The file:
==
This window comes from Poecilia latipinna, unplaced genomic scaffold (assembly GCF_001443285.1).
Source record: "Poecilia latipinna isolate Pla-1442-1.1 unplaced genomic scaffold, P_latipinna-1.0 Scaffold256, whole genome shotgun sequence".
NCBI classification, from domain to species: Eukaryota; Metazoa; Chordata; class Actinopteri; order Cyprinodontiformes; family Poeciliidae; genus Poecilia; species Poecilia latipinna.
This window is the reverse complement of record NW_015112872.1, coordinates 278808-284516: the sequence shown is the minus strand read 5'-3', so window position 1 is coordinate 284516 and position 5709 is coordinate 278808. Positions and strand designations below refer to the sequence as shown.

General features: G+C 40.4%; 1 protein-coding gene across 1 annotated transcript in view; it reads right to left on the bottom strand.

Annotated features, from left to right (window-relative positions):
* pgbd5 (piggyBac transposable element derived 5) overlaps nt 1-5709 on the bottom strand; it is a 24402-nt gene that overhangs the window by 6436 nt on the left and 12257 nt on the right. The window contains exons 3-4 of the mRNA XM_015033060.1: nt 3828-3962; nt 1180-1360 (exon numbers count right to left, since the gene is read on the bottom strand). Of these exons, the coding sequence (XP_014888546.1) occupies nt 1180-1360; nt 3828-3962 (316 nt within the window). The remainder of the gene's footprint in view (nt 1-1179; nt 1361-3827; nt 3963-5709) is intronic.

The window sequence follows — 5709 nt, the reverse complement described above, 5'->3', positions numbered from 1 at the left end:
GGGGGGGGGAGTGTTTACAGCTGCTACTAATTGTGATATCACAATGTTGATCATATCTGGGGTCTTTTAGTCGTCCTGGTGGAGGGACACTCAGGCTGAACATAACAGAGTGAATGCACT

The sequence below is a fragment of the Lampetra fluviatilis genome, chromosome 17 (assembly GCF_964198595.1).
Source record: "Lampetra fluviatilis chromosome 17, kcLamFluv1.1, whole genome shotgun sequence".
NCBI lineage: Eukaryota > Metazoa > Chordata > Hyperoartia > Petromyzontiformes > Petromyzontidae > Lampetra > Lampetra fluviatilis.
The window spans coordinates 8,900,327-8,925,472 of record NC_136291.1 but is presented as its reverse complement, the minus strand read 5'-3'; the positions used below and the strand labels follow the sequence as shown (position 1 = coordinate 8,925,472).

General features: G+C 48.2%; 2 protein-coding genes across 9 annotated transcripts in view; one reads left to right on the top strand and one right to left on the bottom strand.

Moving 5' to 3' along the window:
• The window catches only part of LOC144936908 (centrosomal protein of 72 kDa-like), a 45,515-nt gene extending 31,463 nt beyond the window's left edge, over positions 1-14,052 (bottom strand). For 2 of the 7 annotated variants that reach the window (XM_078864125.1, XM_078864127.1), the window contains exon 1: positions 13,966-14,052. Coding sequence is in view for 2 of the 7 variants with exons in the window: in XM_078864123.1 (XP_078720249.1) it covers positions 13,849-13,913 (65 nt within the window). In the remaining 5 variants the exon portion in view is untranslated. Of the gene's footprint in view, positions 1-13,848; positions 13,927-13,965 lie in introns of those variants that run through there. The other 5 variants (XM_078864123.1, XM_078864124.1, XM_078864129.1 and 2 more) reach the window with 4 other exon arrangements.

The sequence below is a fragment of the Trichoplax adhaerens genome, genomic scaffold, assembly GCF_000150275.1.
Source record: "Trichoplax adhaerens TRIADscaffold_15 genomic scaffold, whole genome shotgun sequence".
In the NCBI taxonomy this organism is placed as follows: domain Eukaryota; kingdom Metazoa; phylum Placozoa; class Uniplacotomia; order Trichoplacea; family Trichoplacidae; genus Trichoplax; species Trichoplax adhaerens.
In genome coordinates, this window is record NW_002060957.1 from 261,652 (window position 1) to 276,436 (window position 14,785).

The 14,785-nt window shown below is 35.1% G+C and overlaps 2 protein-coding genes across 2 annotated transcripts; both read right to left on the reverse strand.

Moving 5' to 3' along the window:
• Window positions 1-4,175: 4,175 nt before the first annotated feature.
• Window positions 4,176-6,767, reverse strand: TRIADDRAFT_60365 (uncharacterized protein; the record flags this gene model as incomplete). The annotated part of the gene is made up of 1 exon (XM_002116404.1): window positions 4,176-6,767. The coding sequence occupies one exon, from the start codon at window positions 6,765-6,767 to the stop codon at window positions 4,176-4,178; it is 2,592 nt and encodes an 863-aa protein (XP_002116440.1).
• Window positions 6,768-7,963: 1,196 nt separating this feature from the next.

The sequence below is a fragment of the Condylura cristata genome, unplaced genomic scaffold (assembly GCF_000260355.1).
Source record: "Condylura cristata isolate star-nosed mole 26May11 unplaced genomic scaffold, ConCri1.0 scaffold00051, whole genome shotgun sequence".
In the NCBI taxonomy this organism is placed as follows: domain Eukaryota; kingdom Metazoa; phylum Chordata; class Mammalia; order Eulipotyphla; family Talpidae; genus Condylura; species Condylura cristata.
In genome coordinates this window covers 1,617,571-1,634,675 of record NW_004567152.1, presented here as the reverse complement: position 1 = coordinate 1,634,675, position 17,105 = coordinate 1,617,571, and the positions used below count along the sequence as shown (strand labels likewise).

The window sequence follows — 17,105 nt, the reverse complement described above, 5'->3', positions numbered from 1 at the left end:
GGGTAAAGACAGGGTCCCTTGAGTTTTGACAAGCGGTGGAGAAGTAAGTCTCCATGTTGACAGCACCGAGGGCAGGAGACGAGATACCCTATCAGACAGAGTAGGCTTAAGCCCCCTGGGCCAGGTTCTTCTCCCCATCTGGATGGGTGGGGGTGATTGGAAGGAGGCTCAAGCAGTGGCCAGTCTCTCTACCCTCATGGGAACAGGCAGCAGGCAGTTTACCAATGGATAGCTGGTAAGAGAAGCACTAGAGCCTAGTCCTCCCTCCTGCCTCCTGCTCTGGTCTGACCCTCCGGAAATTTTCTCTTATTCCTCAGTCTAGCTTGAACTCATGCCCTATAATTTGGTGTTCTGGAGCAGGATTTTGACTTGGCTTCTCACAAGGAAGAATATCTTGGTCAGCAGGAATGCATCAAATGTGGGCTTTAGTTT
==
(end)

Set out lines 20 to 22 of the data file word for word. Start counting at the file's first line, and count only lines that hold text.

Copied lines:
In genome coordinates, this window is record NW_002060957.1 from 261,652 (window position 1) to 276,436 (window position 14,785).

The 14,785-nt window shown below is 35.1% G+C and overlaps 2 protein-coding genes across 2 annotated transcripts; both read right to left on the reverse strand.

Moving 5' to 3' along the window: